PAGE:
Language admin


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Language admin

  1. 1. WHY WE STUDY LTA  The purpose of the subject is to enable the student to become competent in administering language tests. THE USE OF TEST  Being competent in language testing will help us to develop a set of reasonable expectation for any given language test we may need to use  Language Tests can be a valuable tool for providing information that is relevant to several concerns in language teaching.
  2. 2. • They can provide evidence of the results of learning and instruction, and hence feedback on the effectiveness of the teaching program itself • They can also provide information that is relevant to making decisions about individuals, such as determining what specific kinds of learning materials and activities should be provided to students, based on a diagnosis of their strengths and weaknesses, deciding whether individual students or an entire class are ready to move on to another unit of instruction.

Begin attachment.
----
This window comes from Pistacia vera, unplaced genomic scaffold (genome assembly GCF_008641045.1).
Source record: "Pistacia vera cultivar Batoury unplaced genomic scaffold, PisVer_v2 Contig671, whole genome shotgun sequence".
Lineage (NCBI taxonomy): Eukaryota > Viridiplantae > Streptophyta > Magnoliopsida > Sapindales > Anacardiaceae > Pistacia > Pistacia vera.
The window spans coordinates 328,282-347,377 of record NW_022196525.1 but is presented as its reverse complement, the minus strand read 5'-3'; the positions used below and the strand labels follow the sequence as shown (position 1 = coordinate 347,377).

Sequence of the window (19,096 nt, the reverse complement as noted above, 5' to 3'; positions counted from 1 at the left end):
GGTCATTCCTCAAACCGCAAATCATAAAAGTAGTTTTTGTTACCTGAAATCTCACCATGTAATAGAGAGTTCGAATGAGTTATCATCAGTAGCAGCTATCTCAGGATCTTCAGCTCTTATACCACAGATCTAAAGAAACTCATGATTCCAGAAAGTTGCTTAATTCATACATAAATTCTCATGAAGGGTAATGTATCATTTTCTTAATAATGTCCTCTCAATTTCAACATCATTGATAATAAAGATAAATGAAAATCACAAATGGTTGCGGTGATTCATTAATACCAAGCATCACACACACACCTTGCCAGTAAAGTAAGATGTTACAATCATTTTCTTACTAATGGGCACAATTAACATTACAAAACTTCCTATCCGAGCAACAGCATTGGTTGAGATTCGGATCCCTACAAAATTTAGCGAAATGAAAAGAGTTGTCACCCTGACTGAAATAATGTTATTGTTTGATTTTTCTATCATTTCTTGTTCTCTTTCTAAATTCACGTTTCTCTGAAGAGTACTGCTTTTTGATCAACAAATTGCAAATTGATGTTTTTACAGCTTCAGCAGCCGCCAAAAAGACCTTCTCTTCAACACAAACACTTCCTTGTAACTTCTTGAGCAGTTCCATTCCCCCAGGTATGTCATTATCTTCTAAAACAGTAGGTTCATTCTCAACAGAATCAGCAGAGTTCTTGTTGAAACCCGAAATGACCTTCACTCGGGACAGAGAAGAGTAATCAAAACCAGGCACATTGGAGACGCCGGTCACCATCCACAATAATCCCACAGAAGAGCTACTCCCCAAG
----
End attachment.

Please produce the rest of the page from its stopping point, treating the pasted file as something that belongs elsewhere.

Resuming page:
3. 3.  Testing can also be used as a tool for clarifying instructional objectives and for evaluating the relevance of these objectives and the instructional materials and activities based on them to the language use needs of students following the program of instruction.  The Focus of Language Test Administration : 1. Administering the test 2. Collecting Feedback 3. Analyzing the test 4. Archiving
  4. 4. 1. Administering a test involves :  Preparing the testing environment  Arranging the place of testing  Materials and equipment  Personnel characteristics  Time of testing  Physical condition  Communicating the instructions  Collecting test materials  Training examiners  Giving the test
  5. 5. 2. Collecting Feedback  obtained from test takers  obtained from test administrators  obtained from test users 3. Analyzing the test scores  describing test scores  reporting test scores  item analysis  estimating reliability of test scores  investigating the validity of test use 4. Archiving
  6. 6. GROUP ASSIGNMENT : contains 5 members “ Procedures for Administering the Test in SD/SMP/SMA…” The steps of description : 1. Introduction 2. Administering the test  Preparing the testing environment  Communicating the instruction  Collecting test materials  Training examiners  Giving the test 3. Collecting Feedback 4. Analyzing the test 5. Archiving